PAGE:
The Way of Baseball – Shawn Green – Baseball Notes

The Way of Baseball – Shawn Green

“Like so many other businesses, baseball tolerates the unconventional so long as you’re getting hits.”

Isn’t that the truth.

Just look at how controversial defensive shifts were until they were proven effective.

Shawn’s book and approach to hitting is definitely unconventional and absolutely fascinating.

What I like about this book is that it challenges you, gets you thinking there may be other ways to success than the path you’re following.

TONS of great info in this book, summarizing was tough (get a copy of the book here).

Let’s dive in!

1. Meditation

Meditation is not about training oneself to live without thoughts; rather it is about training oneself to move beyond thought.

Yeah, Shawn Green is deep.

As a young player in Toronto, a clash with coaches over his hitting style led to him being banished to tee drills only.

He never would have guessed that it would change his career:

“At first, I took my swings at the tee with the same angry and fearful thoughts that had swirled in my head that first day. I can see now that I initiated my tee work merely as a way to get loose and for a chance to parade my ego a little.

However, four or five days into it something changed. I began to enjoy it. After the first fifteen or so swings, my mind would quiet and the swings would start to feel more fluid. I began to enjoy the 20-30 minutes I spent at the tee every day, even developing a routing of moving the tee to different places in the strike zone. I would visualize game situations and pretend I was facing all of the pitchers that I was currently being forced to merely watch from the distance of my seat in the dugout. I began to notice the sound of the ball swishing against the back net, like a perfectly shot basketball. I even made a ritual of placing the ball onto the tee the same way every time. My breathing became rhythmic: inhaling as I put the ball on the tee, holding my breath as I got in my stance, and exhaling as I took my swing. What was happening here? My tee work had started out as a form of punishment, yet suddenly it felt like something else, something more than just a hitting exercise.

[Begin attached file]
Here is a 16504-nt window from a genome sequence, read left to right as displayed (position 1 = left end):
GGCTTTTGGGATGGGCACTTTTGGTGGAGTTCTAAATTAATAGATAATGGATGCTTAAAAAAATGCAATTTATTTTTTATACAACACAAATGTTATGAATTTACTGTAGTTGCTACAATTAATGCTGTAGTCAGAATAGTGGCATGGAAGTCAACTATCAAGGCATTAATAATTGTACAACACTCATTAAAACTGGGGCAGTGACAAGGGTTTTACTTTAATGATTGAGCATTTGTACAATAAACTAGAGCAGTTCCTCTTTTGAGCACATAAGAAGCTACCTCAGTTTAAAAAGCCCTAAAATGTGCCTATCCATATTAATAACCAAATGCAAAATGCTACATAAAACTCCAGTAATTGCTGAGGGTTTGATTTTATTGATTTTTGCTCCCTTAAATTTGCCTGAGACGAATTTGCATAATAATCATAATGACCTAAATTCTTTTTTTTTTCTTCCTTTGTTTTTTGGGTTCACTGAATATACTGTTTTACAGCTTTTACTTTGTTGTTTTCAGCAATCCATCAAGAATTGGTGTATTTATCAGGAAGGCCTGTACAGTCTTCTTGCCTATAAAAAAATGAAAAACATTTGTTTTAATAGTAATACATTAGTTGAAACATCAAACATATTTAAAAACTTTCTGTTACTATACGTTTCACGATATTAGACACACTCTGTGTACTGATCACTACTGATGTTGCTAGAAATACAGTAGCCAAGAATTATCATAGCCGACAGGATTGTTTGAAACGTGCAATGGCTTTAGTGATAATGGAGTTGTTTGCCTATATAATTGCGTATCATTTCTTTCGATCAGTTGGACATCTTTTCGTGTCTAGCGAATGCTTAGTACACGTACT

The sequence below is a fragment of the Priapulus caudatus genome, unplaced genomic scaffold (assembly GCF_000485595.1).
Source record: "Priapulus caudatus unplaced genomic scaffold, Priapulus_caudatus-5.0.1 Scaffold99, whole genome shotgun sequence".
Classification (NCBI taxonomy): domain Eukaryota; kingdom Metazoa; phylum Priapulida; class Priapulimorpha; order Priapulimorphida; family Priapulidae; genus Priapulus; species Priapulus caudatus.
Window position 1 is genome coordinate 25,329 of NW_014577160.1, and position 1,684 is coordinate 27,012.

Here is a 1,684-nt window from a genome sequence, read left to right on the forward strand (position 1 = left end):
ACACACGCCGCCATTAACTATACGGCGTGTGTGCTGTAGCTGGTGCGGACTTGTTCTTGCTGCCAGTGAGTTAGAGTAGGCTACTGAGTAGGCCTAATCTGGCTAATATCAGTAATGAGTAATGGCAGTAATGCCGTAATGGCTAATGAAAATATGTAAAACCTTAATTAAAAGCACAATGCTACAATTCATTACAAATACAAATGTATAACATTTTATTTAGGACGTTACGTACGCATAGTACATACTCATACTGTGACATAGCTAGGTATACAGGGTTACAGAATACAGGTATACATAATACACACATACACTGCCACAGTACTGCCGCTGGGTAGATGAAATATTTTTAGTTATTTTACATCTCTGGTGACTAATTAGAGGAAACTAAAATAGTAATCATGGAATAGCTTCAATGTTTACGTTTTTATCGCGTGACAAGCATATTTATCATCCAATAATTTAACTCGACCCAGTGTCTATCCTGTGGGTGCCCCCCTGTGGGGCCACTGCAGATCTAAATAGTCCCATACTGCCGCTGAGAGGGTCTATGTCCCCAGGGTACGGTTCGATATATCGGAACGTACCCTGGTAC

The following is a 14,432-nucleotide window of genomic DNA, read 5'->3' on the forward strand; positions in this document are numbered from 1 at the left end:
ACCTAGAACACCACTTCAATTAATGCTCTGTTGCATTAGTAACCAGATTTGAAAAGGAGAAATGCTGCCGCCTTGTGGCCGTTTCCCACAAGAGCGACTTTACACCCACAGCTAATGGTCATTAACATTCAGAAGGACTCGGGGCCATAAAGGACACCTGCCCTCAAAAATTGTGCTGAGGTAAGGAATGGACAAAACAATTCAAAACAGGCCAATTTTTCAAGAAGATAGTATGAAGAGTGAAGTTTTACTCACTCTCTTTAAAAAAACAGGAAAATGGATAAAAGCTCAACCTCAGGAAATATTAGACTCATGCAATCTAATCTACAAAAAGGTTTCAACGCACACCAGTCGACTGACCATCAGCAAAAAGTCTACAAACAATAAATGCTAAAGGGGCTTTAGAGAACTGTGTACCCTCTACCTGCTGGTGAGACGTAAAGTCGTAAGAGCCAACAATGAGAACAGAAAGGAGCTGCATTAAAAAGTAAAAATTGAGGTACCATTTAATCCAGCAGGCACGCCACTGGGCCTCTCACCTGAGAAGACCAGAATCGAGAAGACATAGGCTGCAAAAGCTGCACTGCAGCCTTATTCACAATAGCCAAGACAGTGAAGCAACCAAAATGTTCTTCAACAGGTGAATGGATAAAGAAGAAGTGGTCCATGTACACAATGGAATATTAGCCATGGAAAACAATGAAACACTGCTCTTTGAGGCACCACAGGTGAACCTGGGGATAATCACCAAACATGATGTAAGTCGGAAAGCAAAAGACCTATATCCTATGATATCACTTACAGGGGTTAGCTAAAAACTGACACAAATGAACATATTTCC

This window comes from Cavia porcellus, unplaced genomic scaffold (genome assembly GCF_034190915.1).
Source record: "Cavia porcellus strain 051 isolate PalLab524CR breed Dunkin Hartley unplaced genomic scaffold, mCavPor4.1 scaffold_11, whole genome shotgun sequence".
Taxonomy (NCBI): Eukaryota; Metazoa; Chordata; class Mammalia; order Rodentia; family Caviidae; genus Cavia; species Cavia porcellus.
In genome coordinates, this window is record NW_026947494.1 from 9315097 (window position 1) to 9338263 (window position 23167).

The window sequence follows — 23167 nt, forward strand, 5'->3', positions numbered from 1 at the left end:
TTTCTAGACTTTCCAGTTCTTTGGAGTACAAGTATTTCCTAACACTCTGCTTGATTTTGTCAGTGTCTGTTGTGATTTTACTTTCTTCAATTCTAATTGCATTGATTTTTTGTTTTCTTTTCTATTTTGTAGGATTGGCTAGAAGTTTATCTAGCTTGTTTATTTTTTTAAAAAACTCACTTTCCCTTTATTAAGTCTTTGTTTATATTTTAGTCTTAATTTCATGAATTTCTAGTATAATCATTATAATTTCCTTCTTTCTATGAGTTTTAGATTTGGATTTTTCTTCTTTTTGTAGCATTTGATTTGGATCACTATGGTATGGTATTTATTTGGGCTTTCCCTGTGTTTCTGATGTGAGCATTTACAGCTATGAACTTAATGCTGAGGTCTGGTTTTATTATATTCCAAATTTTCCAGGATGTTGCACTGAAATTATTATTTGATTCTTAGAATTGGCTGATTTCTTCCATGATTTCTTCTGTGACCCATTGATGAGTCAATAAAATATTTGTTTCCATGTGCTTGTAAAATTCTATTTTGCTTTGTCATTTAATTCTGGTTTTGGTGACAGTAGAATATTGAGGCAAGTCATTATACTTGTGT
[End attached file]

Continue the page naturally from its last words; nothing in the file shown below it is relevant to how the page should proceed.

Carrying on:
Was it becoming a meditation?”

“Stillness” and “Awareness” are two concepts Shawn talks about in great detail.

His time on the tee allowed for stillness to come to his mind (quieting the internal chatter) and through that stillness became more aware of his present moment (how his body felt, the tee itself, surroundings, etc).


2. Hitting Mechanics – Fixing His Problems

Perhaps as a result of stillness and awareness, Shawn seemed to have a better grasp than most on what his strengths and weaknesses from a mechanical standpoint.

One thing I appreciated about this book is that Shawn spent zero time lecturing to the reader about how everyone should hit, he merely discusses how *he* hit.

Big difference.

Shawn understands hitting is not one size fits all and is just sharing what worked well for him.

I love that.

At age 25 Shawn finally confronted the negative tendencies in his swing which had been with him since Little League: an imperfect stride, hand position and shoulder rotation.


Ideally, a hitter wants a short stride, so his swing can be quicker, providing extra milliseconds to judge the pitch.

The catch, however, is that it is usually that extra length of swing that provides power.

My former teammate Paul Molitor had no stride. He just picked up his front heel and put it back down.

This made his swing extremely efficient and contributed to his amassing more than three thousand hits in a Hall of Fame career, but he didn’t hit many home runs.

On the other hand, Reggie Jackson had a big stride and big swing, striking out often but hitting more than five hundred home runs in his Hall of Fame career. Only the very best all around hitters in each generation, guys like Barry Bonds and Albert Pujols, have the ability to take short, quick strides and still have home run power. I could never do that. The goal for me was to find a happy medium.


“Complicating the problem was that I tended to step toward home plate rather than toward the pitcher, which is know as diving in.

Instinctively, I was better able to read the pitch by moving my head and eyes toward the plate; however, this misdirection brought every pitch closer than necessary to my body, which made it harder for me to put the barrel of the bat on the ball because I lacked the space to get to inside strikes.

Meantime, pitches over the middle felt as if they were on the inside corner, meaning the only pitch I could hit truly well was the one on the outside part of the plate. And Major League pitchers very quickly get stingy with putting pitches in the location you prefer.”

Problems 2 & 3:

Hand Position & Shoulder Rotation:

My other two unhealthy tendencies were both related to the loading of my upper body for an aggressive swing.

Most hitters push their hands and bat back as they stride for the ensuing swing. An analogy is the act of throwing a punch. The first move is to cock one’s arm back before thrusting the fist forward to create the blow. The farther back the fist is loaded, the more power in the punch.

However, the farther back the loading, the longer the time the punch takes to be delivered. As a hitter, I brought my hands back as far as they would go, to the extent that my right arm was no longer bent. In hitting, this is referred to as barring out the front arm.

Additionally, I rotated my right shoulder too far toward home plate in an attempt to generate more bat speed by coiling backward. I’d developed these habits of overextension as a child, simply by trying to hit the baseball harder.